UK-based Arab film festival to go digital due to COVID-19 pandemic

Updated 13 August 2020

UK-based Arab film festival to go digital due to COVID-19 pandemic

  • ‘SAFAR From Home’ to feature films from Egypt, Lebanon, Morocco, Palestine, and Tunisia

LONDON: The SAFAR Film Festival, the only dedicated biennial pan-Arab film festival in the UK, is to take place digitally in September, the Arab British Centre has announced.

The changes come in the wake of the coronavirus disease (COVID-19) pandemic, which has forced multiple cultural events in the UK and elsewhere to be cancelled or postponed.

Scheduled to take place from Sept. 13-20, this year’s edition, titled “SAFAR From Home,” will be the fifth edition of the festival and will offer five free screenings, available to UK viewers, and five live events, available worldwide, featuring leading figures from the filmmaking industry across the Arab world.

The move to take the festival digital was funded in part by the Council of Arab Ambassadors and the British Film Institute’s COVID-19 Relief Fund.

Curated by Rabih El-Khoury, the festival will explore Arab cinema through the theme of journeys (‘Safar’ is the word for journey in Arabic).

It will feature films from Egypt, Lebanon, Morocco, Palestine, and Tunisia, with additional panel discussions on topics such as migration and life in the Arab diaspora.

On Sept. 20, the Arab British Centre will also host a panel of festival guests to discuss the growth of SAFAR since 2012 and the evolution of Arab cinema over the past eight years. 

El-Khoury said: “In a year when travel became impossible, we wanted to offer viewers the chance to travel to the Arab world and beyond through their screens at home. And while this program is an invitation to imaginary journeys, the truth around the protagonists of these films is far from being a fictitious one.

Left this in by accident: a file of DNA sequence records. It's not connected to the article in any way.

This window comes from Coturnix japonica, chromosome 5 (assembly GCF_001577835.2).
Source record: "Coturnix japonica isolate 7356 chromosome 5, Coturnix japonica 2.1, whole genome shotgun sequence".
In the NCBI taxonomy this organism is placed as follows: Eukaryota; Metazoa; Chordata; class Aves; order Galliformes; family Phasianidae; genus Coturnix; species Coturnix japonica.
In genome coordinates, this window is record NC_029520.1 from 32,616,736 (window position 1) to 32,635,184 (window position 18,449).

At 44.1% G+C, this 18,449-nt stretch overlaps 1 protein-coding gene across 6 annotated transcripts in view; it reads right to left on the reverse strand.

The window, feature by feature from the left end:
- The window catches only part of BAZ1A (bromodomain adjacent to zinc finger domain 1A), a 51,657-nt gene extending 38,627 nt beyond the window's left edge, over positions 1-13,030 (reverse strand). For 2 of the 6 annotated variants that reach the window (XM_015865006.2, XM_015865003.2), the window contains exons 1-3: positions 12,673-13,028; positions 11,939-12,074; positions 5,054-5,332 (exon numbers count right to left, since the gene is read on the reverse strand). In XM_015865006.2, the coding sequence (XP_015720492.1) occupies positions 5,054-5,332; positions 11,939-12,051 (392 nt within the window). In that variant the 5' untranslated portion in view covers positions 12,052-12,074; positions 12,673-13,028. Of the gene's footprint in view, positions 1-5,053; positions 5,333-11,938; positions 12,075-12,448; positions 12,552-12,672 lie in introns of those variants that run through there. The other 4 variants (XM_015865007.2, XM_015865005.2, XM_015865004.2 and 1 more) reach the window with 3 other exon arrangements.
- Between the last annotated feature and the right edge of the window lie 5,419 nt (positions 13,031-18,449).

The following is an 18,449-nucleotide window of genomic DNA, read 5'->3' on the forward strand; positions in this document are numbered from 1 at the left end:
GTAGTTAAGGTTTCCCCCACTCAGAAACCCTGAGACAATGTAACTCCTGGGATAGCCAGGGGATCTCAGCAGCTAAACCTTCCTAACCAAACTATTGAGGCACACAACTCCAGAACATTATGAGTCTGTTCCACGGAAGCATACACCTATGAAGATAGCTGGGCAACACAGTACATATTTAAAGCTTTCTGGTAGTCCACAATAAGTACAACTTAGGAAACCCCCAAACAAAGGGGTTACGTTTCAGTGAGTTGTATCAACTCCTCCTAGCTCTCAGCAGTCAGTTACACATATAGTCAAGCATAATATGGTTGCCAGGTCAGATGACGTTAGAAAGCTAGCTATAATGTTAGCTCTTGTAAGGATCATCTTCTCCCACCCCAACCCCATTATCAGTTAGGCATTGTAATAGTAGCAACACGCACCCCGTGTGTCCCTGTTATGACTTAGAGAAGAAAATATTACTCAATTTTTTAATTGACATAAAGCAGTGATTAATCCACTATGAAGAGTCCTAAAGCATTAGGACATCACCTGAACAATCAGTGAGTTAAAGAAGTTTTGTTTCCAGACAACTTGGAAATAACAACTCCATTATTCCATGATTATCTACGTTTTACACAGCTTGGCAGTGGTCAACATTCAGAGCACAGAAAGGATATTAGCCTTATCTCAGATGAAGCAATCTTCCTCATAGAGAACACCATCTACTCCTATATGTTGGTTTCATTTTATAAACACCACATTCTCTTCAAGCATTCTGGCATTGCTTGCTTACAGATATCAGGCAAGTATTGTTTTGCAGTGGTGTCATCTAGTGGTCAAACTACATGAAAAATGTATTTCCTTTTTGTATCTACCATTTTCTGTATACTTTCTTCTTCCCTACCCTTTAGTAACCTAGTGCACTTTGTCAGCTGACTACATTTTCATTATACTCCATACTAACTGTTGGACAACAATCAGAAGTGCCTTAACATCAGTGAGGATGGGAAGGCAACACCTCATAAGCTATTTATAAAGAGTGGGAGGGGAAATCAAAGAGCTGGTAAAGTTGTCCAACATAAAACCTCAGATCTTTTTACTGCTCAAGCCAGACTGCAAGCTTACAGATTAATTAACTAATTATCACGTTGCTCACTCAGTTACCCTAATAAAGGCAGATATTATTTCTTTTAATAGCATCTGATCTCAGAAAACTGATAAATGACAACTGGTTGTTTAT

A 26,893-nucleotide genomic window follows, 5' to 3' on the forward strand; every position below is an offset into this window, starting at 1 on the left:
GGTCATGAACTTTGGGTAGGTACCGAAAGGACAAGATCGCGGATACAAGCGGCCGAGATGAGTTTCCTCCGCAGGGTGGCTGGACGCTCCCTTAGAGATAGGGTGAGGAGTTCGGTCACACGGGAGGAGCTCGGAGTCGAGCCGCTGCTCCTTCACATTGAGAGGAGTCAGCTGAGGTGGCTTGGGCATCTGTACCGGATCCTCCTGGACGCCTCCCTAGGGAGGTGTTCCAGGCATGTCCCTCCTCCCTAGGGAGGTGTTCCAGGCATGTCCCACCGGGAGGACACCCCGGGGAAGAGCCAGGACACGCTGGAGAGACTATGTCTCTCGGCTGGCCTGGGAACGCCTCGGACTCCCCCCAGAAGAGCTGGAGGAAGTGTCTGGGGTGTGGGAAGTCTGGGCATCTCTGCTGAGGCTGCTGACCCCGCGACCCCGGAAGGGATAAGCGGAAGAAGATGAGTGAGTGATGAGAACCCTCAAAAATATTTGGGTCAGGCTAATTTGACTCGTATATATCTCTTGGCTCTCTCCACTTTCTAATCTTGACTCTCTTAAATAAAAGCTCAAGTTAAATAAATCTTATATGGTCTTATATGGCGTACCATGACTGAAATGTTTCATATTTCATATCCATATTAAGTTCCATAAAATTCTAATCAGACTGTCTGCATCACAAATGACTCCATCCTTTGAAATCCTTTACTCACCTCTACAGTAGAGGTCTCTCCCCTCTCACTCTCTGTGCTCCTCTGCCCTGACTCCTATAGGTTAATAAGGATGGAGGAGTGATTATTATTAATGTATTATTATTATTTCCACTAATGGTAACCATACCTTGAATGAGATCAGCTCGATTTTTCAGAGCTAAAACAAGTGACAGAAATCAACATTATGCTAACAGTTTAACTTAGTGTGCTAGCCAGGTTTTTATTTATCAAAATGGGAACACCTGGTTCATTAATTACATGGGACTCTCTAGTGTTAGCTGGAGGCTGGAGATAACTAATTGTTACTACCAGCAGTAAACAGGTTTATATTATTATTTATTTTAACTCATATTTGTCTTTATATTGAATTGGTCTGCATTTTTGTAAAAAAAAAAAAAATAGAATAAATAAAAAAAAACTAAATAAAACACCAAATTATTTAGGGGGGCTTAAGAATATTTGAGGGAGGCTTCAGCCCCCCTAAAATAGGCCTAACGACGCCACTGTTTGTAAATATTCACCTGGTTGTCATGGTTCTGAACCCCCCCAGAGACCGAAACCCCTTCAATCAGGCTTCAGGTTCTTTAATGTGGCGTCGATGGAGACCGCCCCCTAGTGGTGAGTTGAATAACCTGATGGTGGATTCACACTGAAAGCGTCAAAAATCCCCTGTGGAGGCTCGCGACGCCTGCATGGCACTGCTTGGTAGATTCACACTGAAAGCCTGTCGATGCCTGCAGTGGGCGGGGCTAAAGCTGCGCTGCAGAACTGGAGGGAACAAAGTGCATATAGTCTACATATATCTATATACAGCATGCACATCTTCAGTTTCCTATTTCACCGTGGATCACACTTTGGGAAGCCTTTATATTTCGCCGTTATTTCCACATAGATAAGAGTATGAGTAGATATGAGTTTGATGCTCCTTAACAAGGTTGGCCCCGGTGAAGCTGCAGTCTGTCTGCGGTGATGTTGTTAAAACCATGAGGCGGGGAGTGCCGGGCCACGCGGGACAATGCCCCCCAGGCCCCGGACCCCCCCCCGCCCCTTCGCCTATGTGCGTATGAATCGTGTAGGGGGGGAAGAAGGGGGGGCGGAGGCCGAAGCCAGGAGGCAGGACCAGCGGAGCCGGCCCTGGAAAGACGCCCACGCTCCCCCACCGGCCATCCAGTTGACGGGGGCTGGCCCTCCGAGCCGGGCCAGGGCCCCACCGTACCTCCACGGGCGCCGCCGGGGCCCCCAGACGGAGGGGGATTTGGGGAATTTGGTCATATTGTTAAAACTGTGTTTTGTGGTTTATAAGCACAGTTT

“They defy their harsh realities. They question bewildering surroundings. They face unconceivable challenges. They lead quite impossible journeys. Yet through courage, resilience, but also a lot of inspiration, they give a sense of meaning to their journeys,” he added.

Amani Hassan, the program director and also the acting executive director of the Arab British Centre, said: “We are very happy to announce the ‘SAFAR From Home’ initiative today. Following the difficult decision to postpone the in-person festival until 2021, we’re marking what would have been the landmark fifth edition with this alternative, virtual edition as a way to bring our audiences together and support the industry during this unprecedented time. 

“Since quickly pivoting our programs online in March, we’ve seen the thirst of people to connect with their culture, and with culture in general, and we hope that despite the physical distance, this program will offer SAFAR’s usual, unique space to appreciate, reflect upon, and celebrate the cinema and filmmakers of the Arab world.” 

The film and events program will be announced shortly alongside the festival’s new website. Information about the program can be found by emailing the organizers at www.safarfilmfestival.co.uk.